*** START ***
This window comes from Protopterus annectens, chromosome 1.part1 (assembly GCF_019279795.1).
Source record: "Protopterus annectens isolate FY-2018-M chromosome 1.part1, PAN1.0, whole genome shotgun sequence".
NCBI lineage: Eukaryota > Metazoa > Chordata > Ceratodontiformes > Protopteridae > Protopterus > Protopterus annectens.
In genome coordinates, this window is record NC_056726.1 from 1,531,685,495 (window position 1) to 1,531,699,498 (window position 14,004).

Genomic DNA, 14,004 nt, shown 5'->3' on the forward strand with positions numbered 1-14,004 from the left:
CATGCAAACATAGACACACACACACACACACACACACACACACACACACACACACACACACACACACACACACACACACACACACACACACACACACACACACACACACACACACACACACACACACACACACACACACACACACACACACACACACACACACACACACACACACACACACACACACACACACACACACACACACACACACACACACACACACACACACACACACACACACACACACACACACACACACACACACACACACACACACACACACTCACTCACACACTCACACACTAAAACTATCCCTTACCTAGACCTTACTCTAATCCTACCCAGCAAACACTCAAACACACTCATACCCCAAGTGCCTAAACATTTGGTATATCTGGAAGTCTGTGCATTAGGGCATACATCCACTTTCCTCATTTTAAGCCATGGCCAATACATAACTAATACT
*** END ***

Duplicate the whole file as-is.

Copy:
This window comes from Protopterus annectens, chromosome 1.part1 (assembly GCF_019279795.1).
Source record: "Protopterus annectens isolate FY-2018-M chromosome 1.part1, PAN1.0, whole genome shotgun sequence".
NCBI lineage: Eukaryota > Metazoa > Chordata > Ceratodontiformes > Protopteridae > Protopterus > Protopterus annectens.
In genome coordinates, this window is record NC_056726.1 from 1,531,685,495 (window position 1) to 1,531,699,498 (window position 14,004).

Genomic DNA, 14,004 nt, shown 5'->3' on the forward strand with positions numbered 1-14,004 from the left:
CATGCAAACATAGACACACACACACACACACACACACACACACACACACACACACACACACACACACACACACACACACACACACACACACACACACACACACACACACACACACACACACACACACACACACACACACACACACACACACACACACACACACACACACACACACACACACACACACACACACACACACACACACACACACACACACACACACACACACACACACACACACACACACACACACACACACACACACACACACACACACACACACTCACTCACACACTCACACACTAAAACTATCCCTTACCTAGACCTTACTCTAATCCTACCCAGCAAACACTCAAACACACTCATACCCCAAGTGCCTAAACATTTGGTATATCTGGAAGTCTGTGCATTAGGGCATACATCCACTTTCCTCATTTTAAGCCATGGCCAATACATAACTAATACT